Even without PTSD, re-entry can be rough for vets

Todd Stretar today in his capacity as a Farmers Insurance agent.

Keizer resident Todd Stretar has worn many hats in his life– husband, dad and employee, all of which came before he joined the U.S. Navy. 

“I was married, divorced with kids and all that stuff before the Navy was ever a thought,” he said.

After the divorce, Stretar ended up living out of his car.

“I was still working and all that stuff, just couldn’t afford a place to live,” he said. Despite not being able to afford a place to live, he chose to stay in Texas to be close to his sons.

When his brother started talking about joining the Navy, Stretar wanted to try before he was too old. At age 29, he enlisted in the Navy.

“It changed the whole trajectory of my life,” he said.

“Whether you’re a kid coming out of high school, this is your first time away from mom and dad’s house (or) somebody like me who’s had an adult life, there’s always an adjustment period,” he said of joining the service.

He was in the service for 10 years as a logistics specialist before being medically retired in April of 2018. While he did some work in other areas, Stretar said he mostly worked with the aviation side of the Navy.

For him, the hardest part was being away from his sons. He talked about calling them at 4 a.m. his time so they would be able to talk on their time. 

“Also, watching Sunday football on Monday morning in Japan is really crazy,” he said, laughing.

Though being away from his kids was hard, Stretar did note that he was fortunate to have the freedom to talk with home and watch Sunday football, even if it was on Monday mornings.

“That’s not everybody’s situation,” he said.

Stretar and wife, Amber, walking off the pier in Bremerton, WA after he returned from his last deployment on the USS John C. Stennis (CVN 74)

Stretar said his time in the service was invaluable. In addition to learning new skills and meeting new people, he got to walk on the places where history happened. “To be in locations where world changing events happened and just soak it in, it’s just surreal,” he said.

After coming back home, Stretar struggled with a loss of purpose. “As bad as your day is in the military, there is still some sort of purpose or meaning behind it,” he said. “Working in civilian job does not always have that sense of duty.”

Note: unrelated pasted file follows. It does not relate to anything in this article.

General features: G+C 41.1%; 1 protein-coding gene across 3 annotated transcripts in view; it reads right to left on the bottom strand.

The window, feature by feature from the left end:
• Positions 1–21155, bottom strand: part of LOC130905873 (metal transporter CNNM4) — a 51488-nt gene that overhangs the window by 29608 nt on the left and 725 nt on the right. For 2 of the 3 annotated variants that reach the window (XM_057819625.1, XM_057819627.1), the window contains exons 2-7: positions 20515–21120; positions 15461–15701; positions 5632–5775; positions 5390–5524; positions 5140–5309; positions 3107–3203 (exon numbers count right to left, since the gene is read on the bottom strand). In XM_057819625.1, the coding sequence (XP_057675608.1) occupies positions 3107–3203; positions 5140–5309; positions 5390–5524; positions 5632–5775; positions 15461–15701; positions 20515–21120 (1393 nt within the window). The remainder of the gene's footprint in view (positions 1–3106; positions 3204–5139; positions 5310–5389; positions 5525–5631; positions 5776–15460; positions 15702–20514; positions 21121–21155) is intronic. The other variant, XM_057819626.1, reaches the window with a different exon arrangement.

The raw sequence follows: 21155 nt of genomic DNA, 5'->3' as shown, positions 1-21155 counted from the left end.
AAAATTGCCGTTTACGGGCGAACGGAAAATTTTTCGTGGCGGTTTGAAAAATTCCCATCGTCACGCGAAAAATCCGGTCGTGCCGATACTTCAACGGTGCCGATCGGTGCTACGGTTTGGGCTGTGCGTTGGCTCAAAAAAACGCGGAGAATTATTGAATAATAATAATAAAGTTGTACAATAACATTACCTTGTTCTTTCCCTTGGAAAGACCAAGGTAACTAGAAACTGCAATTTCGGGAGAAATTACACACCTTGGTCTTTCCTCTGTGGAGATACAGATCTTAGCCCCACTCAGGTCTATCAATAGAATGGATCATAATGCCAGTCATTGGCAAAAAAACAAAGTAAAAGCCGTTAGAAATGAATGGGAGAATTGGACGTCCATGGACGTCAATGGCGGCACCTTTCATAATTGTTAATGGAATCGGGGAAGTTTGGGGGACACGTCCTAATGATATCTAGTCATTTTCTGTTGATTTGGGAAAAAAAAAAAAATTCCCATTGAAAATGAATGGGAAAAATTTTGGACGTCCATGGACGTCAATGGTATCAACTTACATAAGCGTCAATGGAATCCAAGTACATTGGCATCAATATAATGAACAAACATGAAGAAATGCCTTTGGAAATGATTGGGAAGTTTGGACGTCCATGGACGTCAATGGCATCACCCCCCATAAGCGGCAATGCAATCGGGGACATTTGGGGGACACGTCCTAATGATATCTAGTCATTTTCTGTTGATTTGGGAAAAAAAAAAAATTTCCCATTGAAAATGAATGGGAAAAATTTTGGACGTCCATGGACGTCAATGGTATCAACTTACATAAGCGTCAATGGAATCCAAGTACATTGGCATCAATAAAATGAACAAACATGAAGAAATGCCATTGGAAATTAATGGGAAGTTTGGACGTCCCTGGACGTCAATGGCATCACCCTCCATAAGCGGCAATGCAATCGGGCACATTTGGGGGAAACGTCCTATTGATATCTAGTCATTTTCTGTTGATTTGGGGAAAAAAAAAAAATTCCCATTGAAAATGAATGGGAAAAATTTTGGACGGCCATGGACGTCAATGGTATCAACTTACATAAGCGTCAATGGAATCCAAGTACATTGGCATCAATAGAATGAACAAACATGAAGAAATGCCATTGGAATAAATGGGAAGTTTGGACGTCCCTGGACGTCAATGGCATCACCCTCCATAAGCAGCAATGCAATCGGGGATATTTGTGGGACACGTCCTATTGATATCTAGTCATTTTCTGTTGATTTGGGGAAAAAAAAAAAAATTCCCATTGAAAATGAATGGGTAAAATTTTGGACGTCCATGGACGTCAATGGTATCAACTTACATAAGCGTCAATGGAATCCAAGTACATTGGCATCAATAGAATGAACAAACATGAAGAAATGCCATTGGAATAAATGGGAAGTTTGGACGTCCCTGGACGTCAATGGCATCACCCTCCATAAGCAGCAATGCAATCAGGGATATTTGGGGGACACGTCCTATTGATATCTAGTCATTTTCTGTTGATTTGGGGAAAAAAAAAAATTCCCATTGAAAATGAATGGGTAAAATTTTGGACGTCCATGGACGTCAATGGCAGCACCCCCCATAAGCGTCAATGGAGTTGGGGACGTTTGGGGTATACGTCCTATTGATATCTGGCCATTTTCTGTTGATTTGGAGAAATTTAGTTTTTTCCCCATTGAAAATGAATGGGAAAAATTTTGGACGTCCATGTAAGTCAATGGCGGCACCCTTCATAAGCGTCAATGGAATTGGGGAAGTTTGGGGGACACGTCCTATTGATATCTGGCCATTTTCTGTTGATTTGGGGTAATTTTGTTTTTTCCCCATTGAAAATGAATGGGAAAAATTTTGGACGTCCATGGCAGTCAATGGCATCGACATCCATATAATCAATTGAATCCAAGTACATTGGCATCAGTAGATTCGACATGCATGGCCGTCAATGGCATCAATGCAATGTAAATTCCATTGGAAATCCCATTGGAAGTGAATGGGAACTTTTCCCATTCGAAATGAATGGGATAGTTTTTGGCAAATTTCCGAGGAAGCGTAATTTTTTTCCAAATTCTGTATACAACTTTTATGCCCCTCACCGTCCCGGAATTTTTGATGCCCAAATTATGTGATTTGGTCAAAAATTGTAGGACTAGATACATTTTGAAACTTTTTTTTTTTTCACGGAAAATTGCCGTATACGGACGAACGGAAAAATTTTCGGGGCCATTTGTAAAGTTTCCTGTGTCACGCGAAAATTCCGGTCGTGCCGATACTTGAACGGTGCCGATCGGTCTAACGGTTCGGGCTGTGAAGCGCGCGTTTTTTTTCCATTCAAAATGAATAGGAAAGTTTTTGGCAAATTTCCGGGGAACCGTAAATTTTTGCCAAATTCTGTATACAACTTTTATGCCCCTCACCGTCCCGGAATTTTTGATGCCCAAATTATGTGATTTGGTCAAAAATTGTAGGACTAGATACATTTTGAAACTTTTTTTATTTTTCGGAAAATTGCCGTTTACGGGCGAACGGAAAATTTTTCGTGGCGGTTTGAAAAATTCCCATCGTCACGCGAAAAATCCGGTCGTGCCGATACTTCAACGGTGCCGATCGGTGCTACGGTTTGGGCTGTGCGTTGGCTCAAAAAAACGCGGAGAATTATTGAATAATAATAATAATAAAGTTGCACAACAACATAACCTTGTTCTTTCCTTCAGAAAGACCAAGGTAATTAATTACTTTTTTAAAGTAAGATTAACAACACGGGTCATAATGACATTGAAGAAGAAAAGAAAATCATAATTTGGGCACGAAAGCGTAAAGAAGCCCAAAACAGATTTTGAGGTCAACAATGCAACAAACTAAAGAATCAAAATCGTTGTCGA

Stretar added that civilians don’t care in the same way military personal do.

“If you don’t show up for work Monday, your boss isn’t going to come beating down your door to check and see if you’re dead,” he said. “There’s not that purpose, there’s not that meaning, there’s not that care for your employees generally.”

About nine months after Stretar got out, he began to struggle with depression because he didn’t have something greater than himself to work for. “Shortly after Christmas of ‘18 when I was in the middle of this massive funk. I came to the conclusion that I had to step outside of myself,” he said.

He called the Young Life area director and offered to volunteer, “I was thinking she was going to say, ‘come to the office and help me lift heavy things,’ or do stuff like that,” he said, instead she invited him to a new leaders meeting where he met his best friend.

“I think it’s really important for veterans and anybody to realize that this whole grand scheme of things is not about you, it’s about everybody else and your impact on their life,” he said.

One thing that Stretar wants civilians to understand is that not every veteran has Post-Traumatic Stress Disorder (PTSD). While there are legitimate cases of PTSD, it does not apply to every veteran who’s ever served. “Veterans have a lot to bring to the table,” he said

“I encourage any business to hire veterans, I encourage veterans to start their own businesses, I encourage anybody to give to organizations (that help veterans),” Stretar said.

Stretar has been home for almost two years. He settled in Keizer because it is his wife’s hometown. He has two sons, age 15 and 17, and a 21-year-old stepdaughter who is attending Chemeketa Community College. He is currently working as a Farmer’s Insurance agent in Salem.